The street is increasingly active as people walk and talk loud.  

        The waiter brings my order and the man who looks like Sam stares in my direction again, his eyes search everywhere. As the tables fill up, the man gives a knowing nod my way, and almost smiles. Although he is facing me, it is hard to tell if he is looking at me, or not.

     I refrain from turning my head to look behind hearing a couple seat themselves. They create quite a stir dragging empty chairs across the concrete and arranging shopping bags. I realize the man who looks like Sam is studying them.

     “Mind your own business,” says a voice in my head.  

     When the waiter takes my empty plate, I order a Cappuccino and the ‘Chocolate – Chocolate’ cake, and listen to the newly seated couple’s angry banter.

     The woman protests, “I didn’t make you come here, Victor, you agreed it was a favorite of ours.”

     “Eve, you’re the one who loved the menu, thought the food so nouveau or something?”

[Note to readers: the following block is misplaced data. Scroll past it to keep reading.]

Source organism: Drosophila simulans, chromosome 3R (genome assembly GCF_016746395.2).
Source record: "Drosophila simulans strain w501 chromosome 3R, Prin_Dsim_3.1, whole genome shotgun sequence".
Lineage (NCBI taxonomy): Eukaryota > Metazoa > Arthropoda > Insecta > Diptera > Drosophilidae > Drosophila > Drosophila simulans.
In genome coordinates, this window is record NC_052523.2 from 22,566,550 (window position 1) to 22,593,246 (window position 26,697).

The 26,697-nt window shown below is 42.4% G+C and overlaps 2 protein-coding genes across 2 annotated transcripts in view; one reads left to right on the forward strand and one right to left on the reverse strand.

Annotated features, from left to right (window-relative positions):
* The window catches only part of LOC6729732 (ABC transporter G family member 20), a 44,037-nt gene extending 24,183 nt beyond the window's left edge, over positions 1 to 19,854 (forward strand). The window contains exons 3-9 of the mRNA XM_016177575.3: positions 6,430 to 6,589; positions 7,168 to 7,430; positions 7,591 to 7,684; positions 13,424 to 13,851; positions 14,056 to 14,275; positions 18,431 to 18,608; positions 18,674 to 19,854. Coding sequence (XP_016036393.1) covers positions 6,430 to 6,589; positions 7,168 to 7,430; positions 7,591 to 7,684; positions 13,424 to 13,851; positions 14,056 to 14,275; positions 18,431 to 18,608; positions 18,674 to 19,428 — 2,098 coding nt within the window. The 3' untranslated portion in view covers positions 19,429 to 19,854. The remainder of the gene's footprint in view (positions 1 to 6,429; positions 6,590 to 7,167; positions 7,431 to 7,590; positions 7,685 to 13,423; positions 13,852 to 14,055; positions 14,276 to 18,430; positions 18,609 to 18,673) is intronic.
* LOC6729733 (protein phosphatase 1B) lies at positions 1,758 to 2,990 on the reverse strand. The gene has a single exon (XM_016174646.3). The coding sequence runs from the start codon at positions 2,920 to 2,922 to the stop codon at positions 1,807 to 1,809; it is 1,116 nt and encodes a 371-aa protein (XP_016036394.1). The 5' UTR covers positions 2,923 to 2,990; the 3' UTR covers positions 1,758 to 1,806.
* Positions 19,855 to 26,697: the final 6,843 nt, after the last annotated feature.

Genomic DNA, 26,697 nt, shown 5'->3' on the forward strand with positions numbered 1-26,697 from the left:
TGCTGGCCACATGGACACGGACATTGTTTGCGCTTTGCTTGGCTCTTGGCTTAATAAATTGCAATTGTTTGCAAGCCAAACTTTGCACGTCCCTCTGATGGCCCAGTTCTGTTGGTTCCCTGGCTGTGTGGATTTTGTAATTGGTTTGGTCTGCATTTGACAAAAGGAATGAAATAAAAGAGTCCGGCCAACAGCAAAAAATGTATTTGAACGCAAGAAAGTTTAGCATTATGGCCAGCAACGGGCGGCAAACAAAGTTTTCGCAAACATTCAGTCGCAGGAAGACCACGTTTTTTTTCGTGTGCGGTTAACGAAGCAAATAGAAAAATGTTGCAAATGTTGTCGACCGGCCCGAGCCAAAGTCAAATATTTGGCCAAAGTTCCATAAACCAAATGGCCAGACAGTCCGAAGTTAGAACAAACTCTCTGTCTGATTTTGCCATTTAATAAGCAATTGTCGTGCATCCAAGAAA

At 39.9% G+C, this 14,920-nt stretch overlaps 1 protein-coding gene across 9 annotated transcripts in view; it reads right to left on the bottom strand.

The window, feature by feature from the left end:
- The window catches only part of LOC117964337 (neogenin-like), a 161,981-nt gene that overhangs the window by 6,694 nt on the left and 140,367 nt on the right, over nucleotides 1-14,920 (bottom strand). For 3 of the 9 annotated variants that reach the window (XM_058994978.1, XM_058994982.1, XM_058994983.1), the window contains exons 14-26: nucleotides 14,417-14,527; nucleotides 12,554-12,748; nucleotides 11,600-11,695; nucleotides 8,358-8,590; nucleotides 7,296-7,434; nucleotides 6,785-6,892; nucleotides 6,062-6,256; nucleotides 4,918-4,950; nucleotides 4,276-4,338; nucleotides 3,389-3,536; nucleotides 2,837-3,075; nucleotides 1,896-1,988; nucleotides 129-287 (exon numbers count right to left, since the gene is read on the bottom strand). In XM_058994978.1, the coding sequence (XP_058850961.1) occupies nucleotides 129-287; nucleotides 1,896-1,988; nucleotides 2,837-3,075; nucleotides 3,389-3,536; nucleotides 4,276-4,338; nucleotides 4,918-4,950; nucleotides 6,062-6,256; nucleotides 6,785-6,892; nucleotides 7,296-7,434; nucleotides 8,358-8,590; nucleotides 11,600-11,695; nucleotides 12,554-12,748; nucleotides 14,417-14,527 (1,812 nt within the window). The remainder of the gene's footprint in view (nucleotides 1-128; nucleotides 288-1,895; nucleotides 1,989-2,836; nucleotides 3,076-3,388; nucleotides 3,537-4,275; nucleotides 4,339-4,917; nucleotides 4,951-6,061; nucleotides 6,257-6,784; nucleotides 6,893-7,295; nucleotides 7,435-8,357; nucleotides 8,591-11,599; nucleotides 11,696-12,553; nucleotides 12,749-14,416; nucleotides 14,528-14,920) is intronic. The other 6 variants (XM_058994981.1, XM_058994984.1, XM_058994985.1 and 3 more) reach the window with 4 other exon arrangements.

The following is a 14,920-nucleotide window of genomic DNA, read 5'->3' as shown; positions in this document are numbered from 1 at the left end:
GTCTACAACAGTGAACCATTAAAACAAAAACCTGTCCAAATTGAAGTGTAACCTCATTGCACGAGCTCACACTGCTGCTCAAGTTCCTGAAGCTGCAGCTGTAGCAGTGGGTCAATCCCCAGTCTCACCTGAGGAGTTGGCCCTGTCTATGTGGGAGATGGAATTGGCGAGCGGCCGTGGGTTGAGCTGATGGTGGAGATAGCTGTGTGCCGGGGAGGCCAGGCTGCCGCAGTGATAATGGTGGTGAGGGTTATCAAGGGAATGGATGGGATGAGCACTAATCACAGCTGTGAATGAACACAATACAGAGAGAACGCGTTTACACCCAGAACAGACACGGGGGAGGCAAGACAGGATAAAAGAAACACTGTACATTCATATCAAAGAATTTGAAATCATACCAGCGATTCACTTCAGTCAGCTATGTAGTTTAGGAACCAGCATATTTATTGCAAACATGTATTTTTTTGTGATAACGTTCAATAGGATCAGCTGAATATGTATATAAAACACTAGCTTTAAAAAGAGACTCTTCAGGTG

Her voice rises. “You loved the zucchini mushroom quiche, and what about the gazpacho soup? You raved, said it was the best you’d ever had!”

     His reply is slow and deliberate. “No, you weren’t listening; I said the quiche was good if you like quiche. And the soup ‘the best’ Gestapo! I was being sarcastic.”

     He leaves the table saying, “I’ll be in the men’s room.”  

     I am  stunned.  His voice sounds like Victor’s? My Victor? 

     Look-A-Like Sam rushes to fill Victor’s empty seat, firing off questions that leave no room for a response. “What’s going on? You said you would be at here 12 o’clock, alone. Why did Victor come? Drama? Eve, you thrive on drama. I’ve had enough.”

      Now, I turn my head to see and watch. Coyly, Eve removes her Hollywood style sunglasses, checks her diamond wristwatch, leans forward, and whispers, “Oh, my, it is past noon, isn’t it. Victor’s golf was cancelled.”

    Playing with her blouse buttons she continues, “When he learned I was coming to the city, he said, he would come.”

     Shaking her head, she  continues, her eyes misty. “I didn’t know what to do. I couldn’t persuade him otherwise. You know I’m married.”

     Look-A- like Sam laughs, “Do you think I’m a fool, Eve? There are other restaurants in this town! Why bring him here? There won’t be a next time.”

     He takes a twenty-dollar bill from his wallet, presses it in a nearby waiter’s hand, and leaves abruptly.

     Eve shouts after him, “Next time answer your cell, damn it!” As she tosses her hair back and adjusts her sun glasses.